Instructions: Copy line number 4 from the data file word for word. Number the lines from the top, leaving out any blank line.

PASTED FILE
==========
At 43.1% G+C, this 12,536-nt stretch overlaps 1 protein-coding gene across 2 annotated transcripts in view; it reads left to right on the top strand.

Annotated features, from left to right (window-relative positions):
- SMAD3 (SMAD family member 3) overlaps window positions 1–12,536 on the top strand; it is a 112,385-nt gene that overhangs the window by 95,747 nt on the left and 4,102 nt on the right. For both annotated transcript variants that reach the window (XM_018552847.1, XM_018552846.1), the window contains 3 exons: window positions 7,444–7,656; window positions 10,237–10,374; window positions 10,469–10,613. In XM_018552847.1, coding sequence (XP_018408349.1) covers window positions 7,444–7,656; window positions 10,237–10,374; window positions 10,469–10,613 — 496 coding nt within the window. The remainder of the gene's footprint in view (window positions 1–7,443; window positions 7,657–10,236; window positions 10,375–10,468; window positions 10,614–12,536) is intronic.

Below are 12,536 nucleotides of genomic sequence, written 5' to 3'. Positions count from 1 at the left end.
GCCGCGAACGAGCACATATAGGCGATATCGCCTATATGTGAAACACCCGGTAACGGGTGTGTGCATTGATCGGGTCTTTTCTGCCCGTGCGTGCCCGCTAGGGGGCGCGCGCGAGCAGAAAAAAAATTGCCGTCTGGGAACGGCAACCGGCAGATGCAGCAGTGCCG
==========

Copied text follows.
Below are 12,536 nucleotides of genomic sequence, written 5' to 3'. Positions count from 1 at the left end.